Saturday, April 12, 2014

WHAT PATIENTS NEED - the power of touch

I'm running late this morning, so I'll keep this brief:

The callback for more mammograms can be a nuisance, a little scare, or the beginning of a disorienting journey.   For an unmarried woman with no sisters, the resulting diagnosis can put us in a lonely place.

I didn't really have what I'd call a friend in my new state.   My family are very optimistic, and not into a lot of hugs.  I wanted to scream, "You have no idea how this is going to turn out!  Stop telling me it can be easily fixed!!!  This is not your breast."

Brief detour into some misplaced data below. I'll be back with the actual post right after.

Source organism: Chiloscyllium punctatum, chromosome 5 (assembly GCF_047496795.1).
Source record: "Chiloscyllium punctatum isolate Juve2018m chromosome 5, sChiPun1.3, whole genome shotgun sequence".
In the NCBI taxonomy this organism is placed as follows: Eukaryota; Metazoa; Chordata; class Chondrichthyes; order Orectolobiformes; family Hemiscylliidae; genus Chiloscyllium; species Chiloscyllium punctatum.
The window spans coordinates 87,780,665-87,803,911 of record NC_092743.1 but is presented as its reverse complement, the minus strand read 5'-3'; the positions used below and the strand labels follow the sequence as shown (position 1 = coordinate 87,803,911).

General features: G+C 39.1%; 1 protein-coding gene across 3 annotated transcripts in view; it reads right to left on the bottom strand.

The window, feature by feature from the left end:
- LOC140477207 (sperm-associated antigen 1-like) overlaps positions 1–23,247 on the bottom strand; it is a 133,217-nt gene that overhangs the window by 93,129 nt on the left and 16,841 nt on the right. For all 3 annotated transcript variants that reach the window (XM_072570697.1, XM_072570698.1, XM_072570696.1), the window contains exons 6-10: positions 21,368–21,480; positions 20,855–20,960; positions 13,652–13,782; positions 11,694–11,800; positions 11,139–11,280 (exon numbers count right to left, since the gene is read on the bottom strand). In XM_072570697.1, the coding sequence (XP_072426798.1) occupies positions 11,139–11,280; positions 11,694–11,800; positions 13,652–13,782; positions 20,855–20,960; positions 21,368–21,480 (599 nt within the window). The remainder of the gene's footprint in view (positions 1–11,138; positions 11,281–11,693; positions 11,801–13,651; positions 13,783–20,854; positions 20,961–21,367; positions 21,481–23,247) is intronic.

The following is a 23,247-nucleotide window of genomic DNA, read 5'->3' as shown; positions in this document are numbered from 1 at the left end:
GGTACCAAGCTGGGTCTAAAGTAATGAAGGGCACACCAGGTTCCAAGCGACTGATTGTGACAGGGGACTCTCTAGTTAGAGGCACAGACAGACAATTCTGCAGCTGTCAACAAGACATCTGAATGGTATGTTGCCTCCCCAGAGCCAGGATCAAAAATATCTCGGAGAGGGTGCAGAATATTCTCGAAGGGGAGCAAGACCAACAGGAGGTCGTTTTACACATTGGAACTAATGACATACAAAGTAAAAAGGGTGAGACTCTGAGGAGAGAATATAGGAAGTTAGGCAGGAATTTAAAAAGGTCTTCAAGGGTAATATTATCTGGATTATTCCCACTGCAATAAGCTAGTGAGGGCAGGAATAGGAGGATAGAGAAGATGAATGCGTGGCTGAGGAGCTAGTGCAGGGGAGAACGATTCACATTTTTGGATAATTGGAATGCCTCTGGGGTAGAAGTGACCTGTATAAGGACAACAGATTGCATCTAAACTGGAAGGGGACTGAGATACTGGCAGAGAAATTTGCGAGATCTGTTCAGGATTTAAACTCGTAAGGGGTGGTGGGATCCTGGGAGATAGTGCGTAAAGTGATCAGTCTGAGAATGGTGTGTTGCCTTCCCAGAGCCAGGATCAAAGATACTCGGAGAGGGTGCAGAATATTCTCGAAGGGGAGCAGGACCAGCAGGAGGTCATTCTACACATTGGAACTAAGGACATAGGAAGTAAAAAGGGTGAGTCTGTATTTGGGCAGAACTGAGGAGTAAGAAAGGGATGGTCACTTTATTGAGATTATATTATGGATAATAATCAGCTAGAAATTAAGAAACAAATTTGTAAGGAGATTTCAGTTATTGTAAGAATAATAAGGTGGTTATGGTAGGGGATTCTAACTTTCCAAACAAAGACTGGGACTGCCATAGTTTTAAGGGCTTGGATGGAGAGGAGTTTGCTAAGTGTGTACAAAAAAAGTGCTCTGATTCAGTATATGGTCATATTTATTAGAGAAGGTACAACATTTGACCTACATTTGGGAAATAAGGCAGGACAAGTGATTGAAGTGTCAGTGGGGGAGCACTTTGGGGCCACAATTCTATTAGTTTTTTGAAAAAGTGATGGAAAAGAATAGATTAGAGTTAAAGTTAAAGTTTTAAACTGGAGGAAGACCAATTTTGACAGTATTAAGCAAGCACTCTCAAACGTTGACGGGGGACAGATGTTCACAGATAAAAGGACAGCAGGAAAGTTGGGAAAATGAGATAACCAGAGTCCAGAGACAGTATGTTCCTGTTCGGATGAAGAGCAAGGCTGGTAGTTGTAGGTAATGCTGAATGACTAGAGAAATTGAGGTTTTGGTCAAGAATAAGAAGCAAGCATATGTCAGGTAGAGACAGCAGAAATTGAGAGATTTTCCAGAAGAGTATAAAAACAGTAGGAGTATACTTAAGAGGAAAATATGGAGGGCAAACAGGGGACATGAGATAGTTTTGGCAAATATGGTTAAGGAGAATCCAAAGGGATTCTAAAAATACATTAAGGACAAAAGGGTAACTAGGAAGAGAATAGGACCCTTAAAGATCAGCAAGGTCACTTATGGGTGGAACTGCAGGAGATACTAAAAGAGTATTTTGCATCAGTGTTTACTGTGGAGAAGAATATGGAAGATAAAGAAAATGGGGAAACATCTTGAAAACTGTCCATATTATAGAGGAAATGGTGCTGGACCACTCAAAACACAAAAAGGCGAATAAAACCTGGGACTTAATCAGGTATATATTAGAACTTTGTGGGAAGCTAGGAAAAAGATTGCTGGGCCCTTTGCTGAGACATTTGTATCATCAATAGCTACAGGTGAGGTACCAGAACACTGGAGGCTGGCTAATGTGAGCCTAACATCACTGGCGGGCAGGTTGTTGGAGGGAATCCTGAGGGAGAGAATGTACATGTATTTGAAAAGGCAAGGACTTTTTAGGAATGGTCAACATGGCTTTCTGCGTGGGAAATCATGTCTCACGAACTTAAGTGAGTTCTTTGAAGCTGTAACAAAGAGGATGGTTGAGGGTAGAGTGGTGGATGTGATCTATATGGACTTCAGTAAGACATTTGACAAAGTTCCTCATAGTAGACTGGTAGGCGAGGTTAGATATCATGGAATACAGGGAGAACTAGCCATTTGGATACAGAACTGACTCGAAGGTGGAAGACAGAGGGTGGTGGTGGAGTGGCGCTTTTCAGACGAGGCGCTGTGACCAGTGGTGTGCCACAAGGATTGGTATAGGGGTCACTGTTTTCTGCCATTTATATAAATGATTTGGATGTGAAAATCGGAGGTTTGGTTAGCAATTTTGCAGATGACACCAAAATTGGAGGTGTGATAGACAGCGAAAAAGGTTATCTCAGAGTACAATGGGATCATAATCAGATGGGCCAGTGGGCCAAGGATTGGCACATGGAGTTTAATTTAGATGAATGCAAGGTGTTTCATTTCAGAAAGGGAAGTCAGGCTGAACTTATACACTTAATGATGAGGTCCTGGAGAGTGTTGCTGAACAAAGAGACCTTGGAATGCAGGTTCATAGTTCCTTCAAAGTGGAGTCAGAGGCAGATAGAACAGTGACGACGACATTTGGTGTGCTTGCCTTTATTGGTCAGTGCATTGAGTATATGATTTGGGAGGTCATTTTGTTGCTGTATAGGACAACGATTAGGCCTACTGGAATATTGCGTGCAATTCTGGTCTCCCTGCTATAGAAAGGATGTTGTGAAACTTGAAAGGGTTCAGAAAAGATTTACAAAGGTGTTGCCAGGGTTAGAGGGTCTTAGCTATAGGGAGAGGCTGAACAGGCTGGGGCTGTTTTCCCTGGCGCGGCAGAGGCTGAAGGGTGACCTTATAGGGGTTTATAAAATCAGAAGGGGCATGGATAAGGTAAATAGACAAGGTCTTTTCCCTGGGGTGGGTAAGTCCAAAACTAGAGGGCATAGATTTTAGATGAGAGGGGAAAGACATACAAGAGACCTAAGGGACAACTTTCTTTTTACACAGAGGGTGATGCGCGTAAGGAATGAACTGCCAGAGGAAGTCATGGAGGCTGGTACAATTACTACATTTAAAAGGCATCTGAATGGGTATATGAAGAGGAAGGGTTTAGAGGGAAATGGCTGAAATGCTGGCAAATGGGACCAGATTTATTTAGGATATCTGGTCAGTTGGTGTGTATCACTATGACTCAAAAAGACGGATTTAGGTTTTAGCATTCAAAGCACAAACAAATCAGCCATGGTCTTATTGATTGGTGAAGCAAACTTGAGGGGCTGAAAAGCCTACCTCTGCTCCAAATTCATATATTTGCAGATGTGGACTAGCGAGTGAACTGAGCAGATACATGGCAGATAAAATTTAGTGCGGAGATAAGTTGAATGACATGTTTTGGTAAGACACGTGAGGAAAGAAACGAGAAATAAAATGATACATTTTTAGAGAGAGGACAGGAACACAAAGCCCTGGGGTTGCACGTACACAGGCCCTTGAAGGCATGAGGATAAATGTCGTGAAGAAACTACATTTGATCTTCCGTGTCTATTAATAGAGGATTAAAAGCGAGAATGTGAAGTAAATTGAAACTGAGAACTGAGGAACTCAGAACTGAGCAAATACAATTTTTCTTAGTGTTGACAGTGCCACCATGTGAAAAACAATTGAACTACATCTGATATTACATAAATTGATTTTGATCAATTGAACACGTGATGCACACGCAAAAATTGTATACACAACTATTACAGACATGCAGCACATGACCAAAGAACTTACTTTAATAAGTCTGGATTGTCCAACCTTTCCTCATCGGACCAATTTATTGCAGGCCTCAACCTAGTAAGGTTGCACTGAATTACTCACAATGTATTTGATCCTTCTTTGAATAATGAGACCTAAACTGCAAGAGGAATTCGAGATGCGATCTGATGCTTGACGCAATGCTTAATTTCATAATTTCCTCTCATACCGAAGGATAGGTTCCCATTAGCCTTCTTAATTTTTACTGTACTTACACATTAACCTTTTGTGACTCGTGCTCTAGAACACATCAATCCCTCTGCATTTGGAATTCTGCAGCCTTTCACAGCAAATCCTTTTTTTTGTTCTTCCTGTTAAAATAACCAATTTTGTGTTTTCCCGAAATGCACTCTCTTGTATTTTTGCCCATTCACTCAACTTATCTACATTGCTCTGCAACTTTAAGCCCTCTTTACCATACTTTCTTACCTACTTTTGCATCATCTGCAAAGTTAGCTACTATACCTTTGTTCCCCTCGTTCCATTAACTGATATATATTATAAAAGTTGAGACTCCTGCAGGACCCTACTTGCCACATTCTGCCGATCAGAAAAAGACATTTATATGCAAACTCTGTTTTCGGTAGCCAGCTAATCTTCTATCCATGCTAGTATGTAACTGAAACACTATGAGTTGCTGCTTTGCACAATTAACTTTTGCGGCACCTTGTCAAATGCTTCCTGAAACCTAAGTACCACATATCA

Instead, I felt required to put on my big girl pants and march on.

Then yesterday an article in a magazine took me instantly back to when my best friend  was dying of cancer.
She was recently out of a long relationship. Her parents were hours away, and the journey back and forth tired them.  Her ex-husband was a disrupting factor at times.

Finally, out of ideas, I sat on the bed one day and simply held her had during visiting hours. She told her mother about it enthusiastically.

So I was impressed when this important article in April MORE reminded us that patients are rarely touched except during procedures.  The writer suggested we gently "put a hand on her shoulder, or hold her hand."

Maybe we need a follow-up article.  Some of us, when we're patients may need to ask:  Can I have a hug?

If you can get a copy of the April issue, I strongly suggest you read the other good suggestions for helping a sick friend.

No comments: